The apping and the waiting have been horrible. But now its all worth it. I'm savoring this right now with my fiancee W and some wine.

Tuesday, December 12, 2006

Dhoom 2 and a kissing controversy

Yeah, I was dragged begging and screaming to watch Dhoom 2. This weekend, I went to a get-together for ASHA marathoners and happened to take W along. And when I introduced Amit and his wife, they all seemed to hit it off. I knew it was a mistake right away. Why? You'll see soon. After a few drinks and dinner, Amit and wife mentioned to W that they were going to a 11:10PM show of Dhoom 2 in a theater. Till then, I had somehow managed to keep W subdued about this movie citing bad reviews and basically waiting for it to go away from the silver screen. My world came shattering down when W turned around and asked me with those big excited eyes "Can we go?". Ofcourse, I didn't have the heart to say no. Traitor SpiceTooth quietly dropped us off at the theater, and before we could say "machan", he was gone like the wind. Bastard!

Anyways, this blog is not meant to be a review of this movie. However, there was one scene in the movie were Hrithik and Aishwarya profess their love for each other. They're both near tears as they lovingly kiss each other, on the lips as it so happens. This is probably the only scene in the movie that I thought was well-made. And lo behold, what happens in India? A lawyer files a case against the actors, citing the kissing season as an indecent act.

So that got me thinking on what could have been the motivations behind such a blatantly hypocritical lawsuit?

1. Maybe he's a bit shocked and thinks that these kind of things have no place in sacred India. Then it goes without saying that he has never seen other Hindi movies where there's a whole lot going on other than kissing. In a country threatening to be the leader in HIV and AIDs cases, kissing is probably the last thing we need to worry about.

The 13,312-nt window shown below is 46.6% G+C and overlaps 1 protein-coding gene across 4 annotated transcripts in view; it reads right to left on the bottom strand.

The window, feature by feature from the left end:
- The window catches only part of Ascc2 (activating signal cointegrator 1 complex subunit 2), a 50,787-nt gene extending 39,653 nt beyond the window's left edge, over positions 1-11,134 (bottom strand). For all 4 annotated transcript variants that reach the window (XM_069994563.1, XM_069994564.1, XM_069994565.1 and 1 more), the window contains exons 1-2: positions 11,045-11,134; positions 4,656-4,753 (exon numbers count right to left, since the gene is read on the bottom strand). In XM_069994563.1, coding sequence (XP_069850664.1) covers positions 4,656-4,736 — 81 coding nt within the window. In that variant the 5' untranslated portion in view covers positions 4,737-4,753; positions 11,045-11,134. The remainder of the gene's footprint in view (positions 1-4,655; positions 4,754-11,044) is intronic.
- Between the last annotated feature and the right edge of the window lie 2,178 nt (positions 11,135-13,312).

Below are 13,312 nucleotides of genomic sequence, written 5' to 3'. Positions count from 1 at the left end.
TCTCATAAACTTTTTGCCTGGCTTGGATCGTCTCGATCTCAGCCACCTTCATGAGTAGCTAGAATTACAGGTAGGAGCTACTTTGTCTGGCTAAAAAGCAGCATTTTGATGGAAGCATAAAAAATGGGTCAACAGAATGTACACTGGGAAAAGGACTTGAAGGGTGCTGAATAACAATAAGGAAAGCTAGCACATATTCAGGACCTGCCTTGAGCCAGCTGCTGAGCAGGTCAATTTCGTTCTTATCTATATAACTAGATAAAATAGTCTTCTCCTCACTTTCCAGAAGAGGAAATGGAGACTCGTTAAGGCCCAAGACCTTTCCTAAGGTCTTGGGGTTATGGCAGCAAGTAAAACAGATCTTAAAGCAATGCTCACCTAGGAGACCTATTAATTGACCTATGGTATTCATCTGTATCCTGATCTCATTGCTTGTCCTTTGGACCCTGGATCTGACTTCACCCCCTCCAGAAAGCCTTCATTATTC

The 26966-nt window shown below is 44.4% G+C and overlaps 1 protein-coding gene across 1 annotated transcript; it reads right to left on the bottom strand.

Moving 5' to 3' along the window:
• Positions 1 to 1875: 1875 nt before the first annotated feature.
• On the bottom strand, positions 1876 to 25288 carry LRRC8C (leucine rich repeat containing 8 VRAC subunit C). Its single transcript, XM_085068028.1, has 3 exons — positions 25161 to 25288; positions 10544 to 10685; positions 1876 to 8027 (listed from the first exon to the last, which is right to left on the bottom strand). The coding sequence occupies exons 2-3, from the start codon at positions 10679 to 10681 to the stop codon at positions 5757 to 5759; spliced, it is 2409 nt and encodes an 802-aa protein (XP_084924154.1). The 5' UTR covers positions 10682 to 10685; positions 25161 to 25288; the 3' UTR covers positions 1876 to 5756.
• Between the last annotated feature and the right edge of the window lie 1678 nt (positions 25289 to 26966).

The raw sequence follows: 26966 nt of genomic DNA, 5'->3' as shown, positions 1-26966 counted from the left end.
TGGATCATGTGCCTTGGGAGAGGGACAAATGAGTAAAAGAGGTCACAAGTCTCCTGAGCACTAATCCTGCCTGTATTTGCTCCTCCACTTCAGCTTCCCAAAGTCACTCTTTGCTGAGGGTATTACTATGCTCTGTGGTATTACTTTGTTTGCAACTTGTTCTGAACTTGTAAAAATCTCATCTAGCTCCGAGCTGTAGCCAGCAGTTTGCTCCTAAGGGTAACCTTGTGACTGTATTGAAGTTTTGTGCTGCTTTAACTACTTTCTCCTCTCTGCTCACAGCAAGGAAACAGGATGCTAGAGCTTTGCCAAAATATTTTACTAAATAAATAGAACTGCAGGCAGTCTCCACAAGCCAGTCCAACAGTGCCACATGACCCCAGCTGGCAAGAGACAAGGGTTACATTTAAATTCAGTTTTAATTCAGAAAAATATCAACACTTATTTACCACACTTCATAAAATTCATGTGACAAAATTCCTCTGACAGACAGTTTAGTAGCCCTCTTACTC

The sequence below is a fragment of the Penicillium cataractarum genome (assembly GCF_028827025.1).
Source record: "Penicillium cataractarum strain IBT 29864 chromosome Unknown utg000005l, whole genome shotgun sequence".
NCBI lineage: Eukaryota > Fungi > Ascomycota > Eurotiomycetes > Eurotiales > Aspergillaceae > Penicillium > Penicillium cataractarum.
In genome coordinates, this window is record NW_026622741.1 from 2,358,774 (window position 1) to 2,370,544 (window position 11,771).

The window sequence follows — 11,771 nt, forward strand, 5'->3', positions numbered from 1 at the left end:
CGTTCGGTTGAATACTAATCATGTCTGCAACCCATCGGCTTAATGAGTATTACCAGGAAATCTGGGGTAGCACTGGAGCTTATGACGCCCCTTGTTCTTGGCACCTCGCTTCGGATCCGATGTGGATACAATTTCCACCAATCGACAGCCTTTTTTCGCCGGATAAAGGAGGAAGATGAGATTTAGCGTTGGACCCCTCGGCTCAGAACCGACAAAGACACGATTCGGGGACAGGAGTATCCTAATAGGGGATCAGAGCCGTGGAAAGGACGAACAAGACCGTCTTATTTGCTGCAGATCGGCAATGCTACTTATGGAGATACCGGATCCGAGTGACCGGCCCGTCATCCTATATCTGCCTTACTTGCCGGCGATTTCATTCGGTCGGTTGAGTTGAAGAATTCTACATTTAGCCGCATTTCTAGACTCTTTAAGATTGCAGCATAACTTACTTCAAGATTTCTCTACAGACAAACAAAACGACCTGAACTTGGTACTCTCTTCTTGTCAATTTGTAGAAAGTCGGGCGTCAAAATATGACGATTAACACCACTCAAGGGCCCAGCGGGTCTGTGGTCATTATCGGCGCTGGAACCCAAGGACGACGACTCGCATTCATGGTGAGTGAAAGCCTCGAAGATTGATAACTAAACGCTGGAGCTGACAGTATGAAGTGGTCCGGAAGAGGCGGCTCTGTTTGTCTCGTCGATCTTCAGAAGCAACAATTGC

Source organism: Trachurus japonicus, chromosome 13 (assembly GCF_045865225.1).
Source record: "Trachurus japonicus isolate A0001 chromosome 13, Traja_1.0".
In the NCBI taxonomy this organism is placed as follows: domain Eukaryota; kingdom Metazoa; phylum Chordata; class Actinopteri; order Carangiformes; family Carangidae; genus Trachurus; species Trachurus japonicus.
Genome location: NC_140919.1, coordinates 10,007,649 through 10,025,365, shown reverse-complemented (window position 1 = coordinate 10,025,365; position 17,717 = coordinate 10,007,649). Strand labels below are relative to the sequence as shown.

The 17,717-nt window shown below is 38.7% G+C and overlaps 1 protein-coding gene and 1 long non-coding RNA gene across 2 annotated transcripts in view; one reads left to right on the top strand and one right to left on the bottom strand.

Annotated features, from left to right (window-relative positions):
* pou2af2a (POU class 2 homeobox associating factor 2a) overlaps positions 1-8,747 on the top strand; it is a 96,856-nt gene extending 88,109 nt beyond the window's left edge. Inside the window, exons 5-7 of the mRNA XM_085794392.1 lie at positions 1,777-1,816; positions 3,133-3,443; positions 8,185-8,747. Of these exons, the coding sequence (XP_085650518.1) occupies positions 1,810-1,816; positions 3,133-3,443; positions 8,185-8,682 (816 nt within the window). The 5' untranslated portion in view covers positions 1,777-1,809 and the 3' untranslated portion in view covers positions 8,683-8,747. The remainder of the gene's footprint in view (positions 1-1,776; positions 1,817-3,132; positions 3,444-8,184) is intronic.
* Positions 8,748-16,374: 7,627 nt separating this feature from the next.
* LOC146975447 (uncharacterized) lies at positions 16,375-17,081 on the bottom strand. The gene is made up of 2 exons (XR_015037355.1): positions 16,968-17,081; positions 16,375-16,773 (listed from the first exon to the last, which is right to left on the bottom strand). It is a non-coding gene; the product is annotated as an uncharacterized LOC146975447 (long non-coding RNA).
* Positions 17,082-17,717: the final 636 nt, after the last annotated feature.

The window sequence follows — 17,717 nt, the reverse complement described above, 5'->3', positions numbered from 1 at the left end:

2. Maybe he's okay with the kissing as long as it does not involve Indian actors. He'll watch Hollywood movies in Indian theatres, and obviously will not file lawsuits against any kissing scenes there. However, the bollywood fantasy world is no place for such indecent activities.

3. Maybe he's pissed off that Aishwarya Rai, who's seen as one of India's biggest names abroad, is sullying Mother India's reputation?

Whatever be the reason, shouldn't he be filing petitions or lawsuits against the Indian Censoar board for giving this movie a universal rating? Why would he try to blame the actors for doing what they are told to do and get paid good money for? The only possible explanation is that he's trying to inconvenience and embarrass such actors so others are wary of repeating this in the future.

At first, my thought was that this guy just needs attention. But apparently, that is not the case. He actually avoids the media, but is genuinely concerned about such onscreen incidents. Here are a few excerpts from his interview:

Dhoom 2
, he says in his petition, lowered the dignity of Indian women and gave an obscene message to India's youth.

"They are portraying vulgarity in our Indian culture," says Dwivedi. "Dhoom 2 cannot be watched by Indian families because it is a vulgar film."

What precisely is objectionable, I ask. Pressed on the point, the advocate says "I felt the kissing scene was objectionable. I went to see the film with my child and it was quite embarrassing. The least they could have done was certify this as an adult film. No one is bothered about this, not even the censors. This is not right according to our Indian culture."

So how does he define Indian culture, where and how does he draw the line? "I don't want to get into that controversy," he says, side-stepping the question.


"My conscience made me file this case," says Dwivedi, a tall man with a receding hairline.

He is clear in his mind, though, that the Aishwarya-Hrithik lip-lock in the film is a clear case of obscenity.

Dhoom 2, he says in his petition, lowered the dignity of Indian women and gave an obscene message to India's youth.


This incidentally is not his first tilt at tinseltown. He had earlier filed a case against Dharmendra and Hema Malini, when Dharmendra said he had not converted to Islam and married Hema Malini as his second wife.

He also filed a case against director J P Dutta's LoC Kargil after the Indian flag was shown wrongly draped and placed on the coffins of Indian martyred soldiers.